Helping ROTC Navigate in Low Light

This project was aimed at providing the ROTC cadets at Georgia Tech a reliable tool which would help them to navigate in low light situations while being comfortable and covert.

My role included interviewing and gathering information from ROTC cadets, identifying the major needs from the collected data, building a working prototype of the solution, user testing and analyzing the performance of the prototype.


July 2015 - Dec 2015


User Interviews, Focus Group, Affinity Mapping, Need Assessment,  Product Conceptualization, Low-Level and High-Level Prototyping

Team Members:

Rachel LeRoy
Amit Garg
John Crisp
01: Background

About ROTC

The Reserve Officers' Training Corps (ROTC) is a group of college and university-based officer training programs for training commissioned officers of the United States Armed Forces. While in school, the cadets (who later become officers) train with Military Officers in various ways and undergo proper military training.

As part of a course at Georgie Tech on Human Centered Design, we as a group of students were asked to identify a problems focus on navigation and the lack of accessibility. After discussions as a group, we decided to identify and help military or the first responders with the problem of visibility in  key situations.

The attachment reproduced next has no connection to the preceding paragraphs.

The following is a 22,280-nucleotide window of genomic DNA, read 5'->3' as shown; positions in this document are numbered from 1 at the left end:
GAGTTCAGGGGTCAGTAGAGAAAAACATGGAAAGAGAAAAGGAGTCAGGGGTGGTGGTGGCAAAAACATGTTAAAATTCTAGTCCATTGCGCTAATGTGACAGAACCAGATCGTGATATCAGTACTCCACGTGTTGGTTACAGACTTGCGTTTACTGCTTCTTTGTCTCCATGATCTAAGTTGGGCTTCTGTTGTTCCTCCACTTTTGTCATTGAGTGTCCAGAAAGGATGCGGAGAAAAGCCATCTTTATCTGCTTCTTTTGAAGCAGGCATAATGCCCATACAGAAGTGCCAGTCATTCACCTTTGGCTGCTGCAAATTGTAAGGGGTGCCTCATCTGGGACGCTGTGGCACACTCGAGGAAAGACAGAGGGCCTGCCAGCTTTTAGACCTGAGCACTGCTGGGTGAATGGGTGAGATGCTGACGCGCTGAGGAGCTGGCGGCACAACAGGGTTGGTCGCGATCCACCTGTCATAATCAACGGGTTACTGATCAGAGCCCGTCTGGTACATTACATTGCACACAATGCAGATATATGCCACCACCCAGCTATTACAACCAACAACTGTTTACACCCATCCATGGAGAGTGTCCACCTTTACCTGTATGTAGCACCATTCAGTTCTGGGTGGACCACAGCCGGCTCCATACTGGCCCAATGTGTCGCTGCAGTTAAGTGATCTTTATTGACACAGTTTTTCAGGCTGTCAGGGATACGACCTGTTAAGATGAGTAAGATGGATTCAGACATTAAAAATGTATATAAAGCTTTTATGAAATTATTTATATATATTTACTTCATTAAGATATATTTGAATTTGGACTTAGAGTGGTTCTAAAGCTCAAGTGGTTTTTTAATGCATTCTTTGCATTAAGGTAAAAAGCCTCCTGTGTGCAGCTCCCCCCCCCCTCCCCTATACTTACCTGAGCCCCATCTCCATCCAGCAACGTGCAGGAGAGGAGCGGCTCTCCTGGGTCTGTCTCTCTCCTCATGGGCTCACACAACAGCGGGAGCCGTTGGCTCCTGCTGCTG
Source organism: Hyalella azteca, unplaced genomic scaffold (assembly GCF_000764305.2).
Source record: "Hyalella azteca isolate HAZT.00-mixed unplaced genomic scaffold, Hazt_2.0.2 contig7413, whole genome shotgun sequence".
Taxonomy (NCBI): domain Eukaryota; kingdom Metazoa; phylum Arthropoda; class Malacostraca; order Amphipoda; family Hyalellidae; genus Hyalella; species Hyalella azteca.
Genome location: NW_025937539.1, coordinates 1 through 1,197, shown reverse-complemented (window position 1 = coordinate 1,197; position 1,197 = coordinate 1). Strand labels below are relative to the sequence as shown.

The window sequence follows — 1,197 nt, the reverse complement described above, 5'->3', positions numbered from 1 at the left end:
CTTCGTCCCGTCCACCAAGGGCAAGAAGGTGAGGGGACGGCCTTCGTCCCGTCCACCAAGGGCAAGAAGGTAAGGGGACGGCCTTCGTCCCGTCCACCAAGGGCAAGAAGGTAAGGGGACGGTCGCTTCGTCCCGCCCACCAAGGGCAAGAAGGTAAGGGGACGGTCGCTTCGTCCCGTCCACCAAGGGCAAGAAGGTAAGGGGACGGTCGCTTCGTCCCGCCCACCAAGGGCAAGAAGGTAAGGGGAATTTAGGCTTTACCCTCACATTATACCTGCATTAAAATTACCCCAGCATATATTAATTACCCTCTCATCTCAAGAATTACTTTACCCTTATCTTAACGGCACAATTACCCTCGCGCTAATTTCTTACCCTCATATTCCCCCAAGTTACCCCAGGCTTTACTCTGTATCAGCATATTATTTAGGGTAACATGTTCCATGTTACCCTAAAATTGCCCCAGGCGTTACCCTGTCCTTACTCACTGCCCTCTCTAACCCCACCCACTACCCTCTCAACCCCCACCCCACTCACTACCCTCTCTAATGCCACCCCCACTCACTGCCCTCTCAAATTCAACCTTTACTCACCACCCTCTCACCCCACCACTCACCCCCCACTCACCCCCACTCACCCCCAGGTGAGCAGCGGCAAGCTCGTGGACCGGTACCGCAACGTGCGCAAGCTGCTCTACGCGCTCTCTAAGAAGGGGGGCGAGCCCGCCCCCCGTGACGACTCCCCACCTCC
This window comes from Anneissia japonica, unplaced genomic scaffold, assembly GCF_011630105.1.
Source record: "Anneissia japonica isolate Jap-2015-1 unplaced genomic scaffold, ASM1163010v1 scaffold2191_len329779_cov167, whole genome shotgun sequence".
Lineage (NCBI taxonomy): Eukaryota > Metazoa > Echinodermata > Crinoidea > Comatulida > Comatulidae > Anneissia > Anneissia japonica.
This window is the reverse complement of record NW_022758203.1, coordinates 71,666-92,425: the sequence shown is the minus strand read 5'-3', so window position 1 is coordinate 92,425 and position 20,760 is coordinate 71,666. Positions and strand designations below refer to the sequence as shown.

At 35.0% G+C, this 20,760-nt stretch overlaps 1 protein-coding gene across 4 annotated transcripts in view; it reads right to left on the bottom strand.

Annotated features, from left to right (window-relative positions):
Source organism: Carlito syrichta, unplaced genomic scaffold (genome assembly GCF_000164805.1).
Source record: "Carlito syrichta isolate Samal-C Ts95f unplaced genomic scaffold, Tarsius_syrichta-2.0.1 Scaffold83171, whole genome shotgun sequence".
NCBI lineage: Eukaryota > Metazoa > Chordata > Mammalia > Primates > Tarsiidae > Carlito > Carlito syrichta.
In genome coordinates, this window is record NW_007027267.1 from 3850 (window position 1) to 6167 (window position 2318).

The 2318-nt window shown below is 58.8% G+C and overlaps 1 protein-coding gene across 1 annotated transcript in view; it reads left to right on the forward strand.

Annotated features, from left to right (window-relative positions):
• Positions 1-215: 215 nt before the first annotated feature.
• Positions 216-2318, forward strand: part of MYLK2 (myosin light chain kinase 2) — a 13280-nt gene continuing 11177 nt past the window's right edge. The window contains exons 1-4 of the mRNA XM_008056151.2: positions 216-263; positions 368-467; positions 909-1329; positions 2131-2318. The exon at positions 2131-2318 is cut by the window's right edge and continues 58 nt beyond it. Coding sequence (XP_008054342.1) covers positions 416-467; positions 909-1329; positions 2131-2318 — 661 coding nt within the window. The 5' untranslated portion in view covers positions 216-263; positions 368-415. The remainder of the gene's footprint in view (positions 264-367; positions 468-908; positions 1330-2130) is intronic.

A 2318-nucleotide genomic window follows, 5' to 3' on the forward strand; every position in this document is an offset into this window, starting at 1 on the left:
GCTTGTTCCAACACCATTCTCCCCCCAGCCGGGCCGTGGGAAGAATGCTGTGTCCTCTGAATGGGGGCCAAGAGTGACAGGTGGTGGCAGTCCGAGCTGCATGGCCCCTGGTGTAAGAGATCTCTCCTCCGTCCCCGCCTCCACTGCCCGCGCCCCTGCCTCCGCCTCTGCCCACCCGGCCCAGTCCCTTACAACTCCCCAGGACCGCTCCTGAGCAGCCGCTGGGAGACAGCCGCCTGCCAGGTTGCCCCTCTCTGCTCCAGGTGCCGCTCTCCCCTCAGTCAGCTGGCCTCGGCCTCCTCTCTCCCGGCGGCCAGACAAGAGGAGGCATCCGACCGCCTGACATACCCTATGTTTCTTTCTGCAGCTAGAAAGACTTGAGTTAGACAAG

Since the university ROTC department was our closest source of personnel from military, we decided to reach out to them and identify challenges they face in regards to visibility.

02: Discover
Low Light Ruck March
We started our Discovery phase with perhaps the toughest research study ever, especially for college students. We accompanied the ROTC cadets on a low light ruck march as part of an ethnographic study, to understand how they navigate in the dark.

During the exercise, we were able to experience first hand with cadets, what it is like to stumble up a mountain, through rocks and brush in almost complete darkness.

Following the end of the march, we had the opportunity to speak freely with cadets in impromptu, unstructured interviews about things that we had observed during the march.
02: Discover
Semi-Structured Interviews
Following the field study, 7 semi-structured interviews were conducted with cadets and training officers of the ROTC, to supplement our research and understanding of the challenges and procedures of low light training and navigation.

Some of the research questions we looked to get answers were: